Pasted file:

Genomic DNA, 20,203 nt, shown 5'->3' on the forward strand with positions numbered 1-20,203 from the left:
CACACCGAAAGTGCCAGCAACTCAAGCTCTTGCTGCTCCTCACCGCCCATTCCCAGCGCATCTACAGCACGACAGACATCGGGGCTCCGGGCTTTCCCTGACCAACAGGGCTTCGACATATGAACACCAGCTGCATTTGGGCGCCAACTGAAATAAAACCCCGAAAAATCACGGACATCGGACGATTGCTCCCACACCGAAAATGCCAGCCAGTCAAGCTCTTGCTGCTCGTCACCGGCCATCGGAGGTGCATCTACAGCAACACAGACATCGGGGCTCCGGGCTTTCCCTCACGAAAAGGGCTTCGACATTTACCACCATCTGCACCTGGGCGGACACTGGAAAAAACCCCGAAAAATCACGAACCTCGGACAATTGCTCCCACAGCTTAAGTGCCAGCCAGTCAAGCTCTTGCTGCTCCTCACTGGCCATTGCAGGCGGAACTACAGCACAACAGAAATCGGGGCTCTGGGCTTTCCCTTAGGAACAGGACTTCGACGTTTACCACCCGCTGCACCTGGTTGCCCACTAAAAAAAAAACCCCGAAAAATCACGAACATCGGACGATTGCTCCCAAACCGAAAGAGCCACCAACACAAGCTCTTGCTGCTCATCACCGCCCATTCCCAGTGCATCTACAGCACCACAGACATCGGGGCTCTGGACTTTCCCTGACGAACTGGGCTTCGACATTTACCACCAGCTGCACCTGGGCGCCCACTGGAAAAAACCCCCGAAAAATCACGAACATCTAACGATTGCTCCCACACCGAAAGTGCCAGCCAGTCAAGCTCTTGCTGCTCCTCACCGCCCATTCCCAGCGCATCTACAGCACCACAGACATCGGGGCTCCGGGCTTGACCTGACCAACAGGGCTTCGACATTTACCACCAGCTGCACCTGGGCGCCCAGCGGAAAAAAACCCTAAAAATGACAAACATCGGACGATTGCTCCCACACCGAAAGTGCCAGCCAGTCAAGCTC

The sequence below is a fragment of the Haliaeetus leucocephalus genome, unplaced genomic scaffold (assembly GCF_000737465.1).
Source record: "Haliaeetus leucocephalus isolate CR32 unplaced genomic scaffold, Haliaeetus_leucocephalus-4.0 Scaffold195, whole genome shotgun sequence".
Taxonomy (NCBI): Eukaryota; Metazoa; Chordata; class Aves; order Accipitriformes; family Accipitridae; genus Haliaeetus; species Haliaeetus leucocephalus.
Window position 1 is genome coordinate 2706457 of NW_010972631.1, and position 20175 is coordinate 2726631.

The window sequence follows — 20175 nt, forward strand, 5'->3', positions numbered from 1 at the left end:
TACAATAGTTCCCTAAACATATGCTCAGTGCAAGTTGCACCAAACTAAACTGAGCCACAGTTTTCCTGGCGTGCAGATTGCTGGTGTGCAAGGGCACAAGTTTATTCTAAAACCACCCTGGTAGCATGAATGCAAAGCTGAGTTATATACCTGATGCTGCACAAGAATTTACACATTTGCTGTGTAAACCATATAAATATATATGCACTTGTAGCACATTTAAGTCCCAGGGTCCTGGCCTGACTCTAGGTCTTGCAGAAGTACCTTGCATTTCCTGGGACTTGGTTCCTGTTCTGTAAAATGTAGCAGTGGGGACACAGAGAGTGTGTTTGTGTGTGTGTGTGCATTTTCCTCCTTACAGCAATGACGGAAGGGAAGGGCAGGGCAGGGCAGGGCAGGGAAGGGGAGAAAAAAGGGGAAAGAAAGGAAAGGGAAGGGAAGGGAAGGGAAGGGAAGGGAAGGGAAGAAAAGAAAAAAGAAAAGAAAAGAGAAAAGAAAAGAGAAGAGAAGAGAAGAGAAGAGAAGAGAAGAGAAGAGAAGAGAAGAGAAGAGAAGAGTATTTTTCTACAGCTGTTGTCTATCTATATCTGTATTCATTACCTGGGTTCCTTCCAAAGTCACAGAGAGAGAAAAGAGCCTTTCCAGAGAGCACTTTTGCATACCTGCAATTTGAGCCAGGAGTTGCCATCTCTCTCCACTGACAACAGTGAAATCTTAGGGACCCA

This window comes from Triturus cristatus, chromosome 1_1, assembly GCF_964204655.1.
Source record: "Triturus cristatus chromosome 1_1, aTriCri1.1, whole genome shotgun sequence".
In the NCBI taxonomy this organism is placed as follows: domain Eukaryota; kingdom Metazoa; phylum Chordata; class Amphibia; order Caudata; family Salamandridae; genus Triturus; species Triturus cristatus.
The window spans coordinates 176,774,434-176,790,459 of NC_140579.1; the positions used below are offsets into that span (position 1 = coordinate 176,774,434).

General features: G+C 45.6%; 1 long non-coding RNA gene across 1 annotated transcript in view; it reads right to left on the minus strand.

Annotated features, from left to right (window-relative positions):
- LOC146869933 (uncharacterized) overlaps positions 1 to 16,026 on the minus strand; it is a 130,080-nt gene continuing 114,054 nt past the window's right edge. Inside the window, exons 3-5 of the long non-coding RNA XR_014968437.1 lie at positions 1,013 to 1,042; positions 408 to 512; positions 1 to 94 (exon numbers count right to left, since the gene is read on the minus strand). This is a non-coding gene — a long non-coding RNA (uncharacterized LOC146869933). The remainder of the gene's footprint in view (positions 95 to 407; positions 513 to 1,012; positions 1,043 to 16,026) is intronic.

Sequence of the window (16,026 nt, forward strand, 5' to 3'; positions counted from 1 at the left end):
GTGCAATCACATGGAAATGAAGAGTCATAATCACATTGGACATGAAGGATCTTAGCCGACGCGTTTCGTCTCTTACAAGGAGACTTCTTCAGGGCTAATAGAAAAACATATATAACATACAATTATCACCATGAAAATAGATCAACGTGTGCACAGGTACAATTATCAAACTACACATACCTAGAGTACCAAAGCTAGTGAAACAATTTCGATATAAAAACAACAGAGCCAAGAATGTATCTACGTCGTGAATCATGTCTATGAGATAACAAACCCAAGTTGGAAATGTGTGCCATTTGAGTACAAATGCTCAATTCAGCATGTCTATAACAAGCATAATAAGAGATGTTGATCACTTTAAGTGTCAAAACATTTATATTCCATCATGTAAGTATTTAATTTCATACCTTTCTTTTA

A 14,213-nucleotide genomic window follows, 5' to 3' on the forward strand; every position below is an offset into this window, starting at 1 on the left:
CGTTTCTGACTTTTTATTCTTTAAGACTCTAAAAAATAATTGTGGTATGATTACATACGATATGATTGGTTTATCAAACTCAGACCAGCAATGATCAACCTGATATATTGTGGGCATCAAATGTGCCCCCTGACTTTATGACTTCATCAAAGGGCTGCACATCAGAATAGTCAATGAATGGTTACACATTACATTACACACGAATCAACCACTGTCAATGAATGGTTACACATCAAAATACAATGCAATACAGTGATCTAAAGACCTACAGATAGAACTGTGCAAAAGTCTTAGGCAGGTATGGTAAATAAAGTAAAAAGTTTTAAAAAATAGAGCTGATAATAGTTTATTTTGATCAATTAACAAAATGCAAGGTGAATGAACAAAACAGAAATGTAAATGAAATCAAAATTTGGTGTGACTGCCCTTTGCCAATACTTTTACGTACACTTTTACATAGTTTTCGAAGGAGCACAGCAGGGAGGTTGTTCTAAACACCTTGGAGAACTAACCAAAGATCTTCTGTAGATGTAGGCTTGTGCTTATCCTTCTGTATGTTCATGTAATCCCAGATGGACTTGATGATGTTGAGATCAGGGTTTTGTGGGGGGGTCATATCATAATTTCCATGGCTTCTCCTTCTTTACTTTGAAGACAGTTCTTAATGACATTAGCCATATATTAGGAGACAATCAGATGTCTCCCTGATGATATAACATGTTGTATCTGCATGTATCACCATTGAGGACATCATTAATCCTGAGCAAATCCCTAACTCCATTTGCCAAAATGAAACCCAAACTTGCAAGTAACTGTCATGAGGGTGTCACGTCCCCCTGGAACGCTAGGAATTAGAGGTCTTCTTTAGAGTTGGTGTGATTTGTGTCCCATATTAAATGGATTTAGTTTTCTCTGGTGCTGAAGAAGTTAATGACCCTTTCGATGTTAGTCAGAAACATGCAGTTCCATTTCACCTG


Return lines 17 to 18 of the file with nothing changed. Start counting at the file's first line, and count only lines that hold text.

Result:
GTGCAATCACATGGAAATGAAGAGTCATAATCACATTGGACATGAAGGATCTTAGCCGACGCGTTTCGTCTCTTACAAGGAGACTTCTTCAGGGCTAATAGAAAAACATATATAACATACAATTATCACCATGAAAATAGATCAACGTGTGCACAGGTACAATTATCAAACTACACATACCTAGAGTACCAAAGCTAGTGAAACAATTTCGATATAAAAACAACAGAGCCAAGAATGTATCTACGTCGTGAATCATGTCTATGAGATAACAAACCCAAGTTGGAAATGTGTGCCATTTGAGTACAAATGCTCAATTCAGCATGTCTATAACAAGCATAATAAGAGATGTTGATCACTTTAAGTGTCAAAACATTTATATTCCATCATGTAAGTATTTAATTTCATACCTTTCTTTTA

A 14,213-nucleotide genomic window follows, 5' to 3' on the forward strand; every position below is an offset into this window, starting at 1 on the left: